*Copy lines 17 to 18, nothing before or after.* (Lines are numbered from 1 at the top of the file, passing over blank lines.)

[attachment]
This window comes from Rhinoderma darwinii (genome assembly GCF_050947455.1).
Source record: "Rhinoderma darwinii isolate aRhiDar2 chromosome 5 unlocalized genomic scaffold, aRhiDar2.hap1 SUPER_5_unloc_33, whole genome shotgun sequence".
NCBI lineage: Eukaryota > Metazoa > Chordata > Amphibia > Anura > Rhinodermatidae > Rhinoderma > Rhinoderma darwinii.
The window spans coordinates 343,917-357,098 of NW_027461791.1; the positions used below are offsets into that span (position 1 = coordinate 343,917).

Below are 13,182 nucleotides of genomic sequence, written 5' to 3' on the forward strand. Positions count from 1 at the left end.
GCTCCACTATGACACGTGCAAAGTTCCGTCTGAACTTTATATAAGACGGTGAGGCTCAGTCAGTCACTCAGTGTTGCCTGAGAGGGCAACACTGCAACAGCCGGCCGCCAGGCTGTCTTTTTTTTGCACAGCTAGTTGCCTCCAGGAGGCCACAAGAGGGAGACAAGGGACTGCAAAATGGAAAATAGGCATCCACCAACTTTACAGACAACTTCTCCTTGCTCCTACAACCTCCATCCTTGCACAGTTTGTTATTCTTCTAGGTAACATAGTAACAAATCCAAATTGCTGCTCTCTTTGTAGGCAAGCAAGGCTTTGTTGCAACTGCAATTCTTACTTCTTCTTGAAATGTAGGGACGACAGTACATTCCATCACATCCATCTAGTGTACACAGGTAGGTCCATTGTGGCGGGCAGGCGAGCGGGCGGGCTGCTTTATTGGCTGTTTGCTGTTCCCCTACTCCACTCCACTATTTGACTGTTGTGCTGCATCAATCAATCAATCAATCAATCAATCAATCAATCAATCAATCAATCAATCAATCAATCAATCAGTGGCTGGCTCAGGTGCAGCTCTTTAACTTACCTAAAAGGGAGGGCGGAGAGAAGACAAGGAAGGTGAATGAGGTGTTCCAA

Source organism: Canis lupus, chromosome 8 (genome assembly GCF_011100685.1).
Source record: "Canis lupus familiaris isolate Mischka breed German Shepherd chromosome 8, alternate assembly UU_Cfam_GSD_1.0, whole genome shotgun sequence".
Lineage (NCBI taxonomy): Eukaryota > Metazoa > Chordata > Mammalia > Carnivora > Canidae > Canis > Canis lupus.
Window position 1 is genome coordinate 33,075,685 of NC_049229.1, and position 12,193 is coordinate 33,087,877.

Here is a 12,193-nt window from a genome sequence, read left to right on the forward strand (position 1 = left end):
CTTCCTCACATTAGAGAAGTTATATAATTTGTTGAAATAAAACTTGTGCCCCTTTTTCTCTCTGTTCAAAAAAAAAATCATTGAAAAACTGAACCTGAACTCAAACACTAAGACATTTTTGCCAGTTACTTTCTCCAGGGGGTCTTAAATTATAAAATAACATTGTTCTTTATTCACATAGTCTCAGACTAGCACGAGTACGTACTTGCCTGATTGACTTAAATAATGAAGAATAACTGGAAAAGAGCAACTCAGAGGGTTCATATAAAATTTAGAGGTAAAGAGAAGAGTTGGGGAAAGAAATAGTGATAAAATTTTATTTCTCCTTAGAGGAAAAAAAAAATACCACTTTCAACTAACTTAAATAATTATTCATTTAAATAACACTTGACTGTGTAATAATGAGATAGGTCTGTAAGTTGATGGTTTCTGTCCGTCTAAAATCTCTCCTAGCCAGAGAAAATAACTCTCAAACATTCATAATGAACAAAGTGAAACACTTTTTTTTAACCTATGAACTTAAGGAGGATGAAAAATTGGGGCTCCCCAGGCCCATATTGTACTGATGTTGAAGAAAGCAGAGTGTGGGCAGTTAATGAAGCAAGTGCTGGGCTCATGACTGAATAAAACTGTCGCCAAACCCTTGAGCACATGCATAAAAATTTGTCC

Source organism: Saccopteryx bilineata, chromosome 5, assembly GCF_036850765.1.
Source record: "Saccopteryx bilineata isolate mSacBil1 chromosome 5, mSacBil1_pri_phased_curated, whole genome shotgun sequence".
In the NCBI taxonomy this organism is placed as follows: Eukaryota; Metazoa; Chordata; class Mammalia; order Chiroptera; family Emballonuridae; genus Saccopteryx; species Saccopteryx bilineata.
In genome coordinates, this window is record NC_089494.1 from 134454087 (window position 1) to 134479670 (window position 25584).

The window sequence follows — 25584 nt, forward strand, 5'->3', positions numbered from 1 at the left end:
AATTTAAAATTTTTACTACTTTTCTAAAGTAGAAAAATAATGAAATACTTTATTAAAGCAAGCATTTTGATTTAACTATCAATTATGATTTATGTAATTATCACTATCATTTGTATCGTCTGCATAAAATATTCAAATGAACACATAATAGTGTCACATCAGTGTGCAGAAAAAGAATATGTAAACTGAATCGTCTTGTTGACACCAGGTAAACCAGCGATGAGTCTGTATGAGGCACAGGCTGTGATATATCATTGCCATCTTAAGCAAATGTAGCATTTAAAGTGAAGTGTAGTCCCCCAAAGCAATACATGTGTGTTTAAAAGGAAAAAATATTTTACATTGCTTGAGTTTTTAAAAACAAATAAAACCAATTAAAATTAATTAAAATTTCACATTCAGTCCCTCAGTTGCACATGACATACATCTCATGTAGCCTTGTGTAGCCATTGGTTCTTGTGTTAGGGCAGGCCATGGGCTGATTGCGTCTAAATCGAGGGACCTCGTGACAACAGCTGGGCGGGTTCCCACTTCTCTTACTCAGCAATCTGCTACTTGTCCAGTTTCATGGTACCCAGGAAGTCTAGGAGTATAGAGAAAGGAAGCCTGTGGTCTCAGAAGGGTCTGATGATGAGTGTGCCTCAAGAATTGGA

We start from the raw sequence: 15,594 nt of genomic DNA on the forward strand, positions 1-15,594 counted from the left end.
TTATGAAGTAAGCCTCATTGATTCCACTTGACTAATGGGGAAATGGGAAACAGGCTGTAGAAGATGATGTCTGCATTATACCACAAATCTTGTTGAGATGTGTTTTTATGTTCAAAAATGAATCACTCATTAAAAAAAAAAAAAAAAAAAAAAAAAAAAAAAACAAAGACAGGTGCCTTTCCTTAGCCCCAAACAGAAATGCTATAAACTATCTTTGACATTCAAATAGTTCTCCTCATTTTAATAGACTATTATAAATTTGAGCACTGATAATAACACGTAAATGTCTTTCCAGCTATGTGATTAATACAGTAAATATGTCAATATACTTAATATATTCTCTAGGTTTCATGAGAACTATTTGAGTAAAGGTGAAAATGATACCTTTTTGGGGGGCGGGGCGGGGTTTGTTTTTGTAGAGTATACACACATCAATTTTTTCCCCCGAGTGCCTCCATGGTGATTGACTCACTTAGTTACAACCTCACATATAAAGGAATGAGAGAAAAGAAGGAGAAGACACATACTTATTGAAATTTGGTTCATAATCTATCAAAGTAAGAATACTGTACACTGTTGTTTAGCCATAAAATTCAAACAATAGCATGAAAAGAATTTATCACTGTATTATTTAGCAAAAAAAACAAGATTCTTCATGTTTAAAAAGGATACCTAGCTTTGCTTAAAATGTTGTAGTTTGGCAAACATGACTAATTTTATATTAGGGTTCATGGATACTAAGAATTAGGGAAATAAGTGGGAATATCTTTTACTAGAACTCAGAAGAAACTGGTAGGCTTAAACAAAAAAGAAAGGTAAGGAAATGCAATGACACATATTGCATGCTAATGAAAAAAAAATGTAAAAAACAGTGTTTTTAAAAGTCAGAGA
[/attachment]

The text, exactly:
The window sequence follows — 25584 nt, forward strand, 5'->3', positions numbered from 1 at the left end:
AATTTAAAATTTTTACTACTTTTCTAAAGTAGAAAAATAATGAAATACTTTATTAAAGCAAGCATTTTGATTTAACTATCAATTATGATTTATGTAATTATCACTATCATTTGTATCGTCTGCATAAAATATTCAAATGAACACATAATAGTGTCACATCAGTGTGCAGAAAAAGAATATGTAAACTGAATCGTCTTGTTGACACCAGGTAAACCAGCGATGAGTCTGTATGAGGCACAGGCTGTGATATATCATTGCCATCTTAAGCAAATGTAGCATTTAAAGTGAAGTGTAGTCCCCCAAAGCAATACATGTGTGTTTAAAAGGAAAAAATATTTTACATTGCTTGAGTTTTTAAAAACAAATAAAACCAATTAAAATTAATTAAAATTTCACATTCAGTCCCTCAGTTGCACATGACATACATCTCATGTAGCCTTGTGTAGCCATTGGTTCTTGTGTTAGGGCAGGCCATGGGCTGATTGCGTCTAAATCGAGGGACCTCGTGACAACAGCTGGGCGGGTTCCCACTTCTCTTACTCAGCAATCTGCTACTTGTCCAGTTTCATGGTACCCAGGAAGTCTAGGAGTATAGAGAAAGGAAGCCTGTGGTCTCAGAAGGGTCTGATGATGAGTGTGCCTCAAGAATTGGA